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Thoughts on cure, etc

erlipman's picture

My main thoughs while reading the bioethics-related readings were about just how complicated these bioethical issues are. Usually we don't even have a unified philosophical or practical theory of what gives a life meaning or makes a life good, so how can we even approach these questions of wheter this condition or that one makes a life better in a scientific way. I think the best tool we have are individual experience, and maybe some informal standard of pleasure=good, pain=bad, but thats not much. In the end, personally, I think it makes sense to try and figure out how we can best protect individual agency, but this too is far from straightforward when we are talking about a diverse group of people (whp may or may not be born and span the spectrum of cognative ability) as well as technologies with inevitabley unforseen implications. All in all, I am glad that I am not a bioethisist, but agree that these things are important to think through and that this thinking through has to involve the people whose experiences are closest to those of the individuals that these echnologies will affect.

I was interested in the consideration in some one the readings (I believe the Nature article and Clare) of the implications of cure or screening for those currently living with the disabilities or conditions that are being subject to cure. These authors pointed out that a focus on cure concretely can divert resources that might be better used to improve the opportunities or quality of life for those currently living with the disability, and less concretely sends the message to these people that their disability makes them inferior and must be eliminated so that we can reach towards a better future. I wonder if there are ways that cure/pre-natal screening might be reconceptualized in a ways that is not so detrimental to people with the disabilities on which the cure/screening is focused.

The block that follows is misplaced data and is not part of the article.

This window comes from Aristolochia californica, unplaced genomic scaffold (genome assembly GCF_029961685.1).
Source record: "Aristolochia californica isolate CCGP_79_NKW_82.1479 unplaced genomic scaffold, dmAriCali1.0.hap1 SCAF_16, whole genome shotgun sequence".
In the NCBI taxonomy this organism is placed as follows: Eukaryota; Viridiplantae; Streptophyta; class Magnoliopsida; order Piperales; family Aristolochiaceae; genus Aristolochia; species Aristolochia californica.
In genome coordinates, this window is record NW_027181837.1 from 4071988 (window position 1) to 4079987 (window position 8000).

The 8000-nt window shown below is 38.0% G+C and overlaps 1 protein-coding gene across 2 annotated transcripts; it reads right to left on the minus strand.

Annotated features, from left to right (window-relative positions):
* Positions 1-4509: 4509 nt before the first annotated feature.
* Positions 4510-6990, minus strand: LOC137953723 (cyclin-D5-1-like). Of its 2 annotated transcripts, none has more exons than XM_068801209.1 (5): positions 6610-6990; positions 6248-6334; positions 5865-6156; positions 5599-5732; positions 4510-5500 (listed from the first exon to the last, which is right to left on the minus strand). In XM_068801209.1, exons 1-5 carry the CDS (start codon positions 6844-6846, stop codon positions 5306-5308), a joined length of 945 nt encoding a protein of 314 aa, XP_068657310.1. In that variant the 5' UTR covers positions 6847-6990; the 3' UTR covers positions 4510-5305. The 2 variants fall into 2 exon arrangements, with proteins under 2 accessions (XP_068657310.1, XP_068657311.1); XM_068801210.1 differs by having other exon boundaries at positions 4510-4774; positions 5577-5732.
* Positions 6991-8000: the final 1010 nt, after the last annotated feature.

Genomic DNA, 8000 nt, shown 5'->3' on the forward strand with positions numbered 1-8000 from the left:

Tracy Kolenchuk's picture

You might be interested in my paper A Theory of Cure. My position on disabilities is simple. If it can be cured, it's an illness. If it cannot be cured, it's a disability (or some other attribute that cannot be cured). Of course it's not so simple in specific cases. I believe the paper provides a starting point for a theory of cure that can be used in many cases.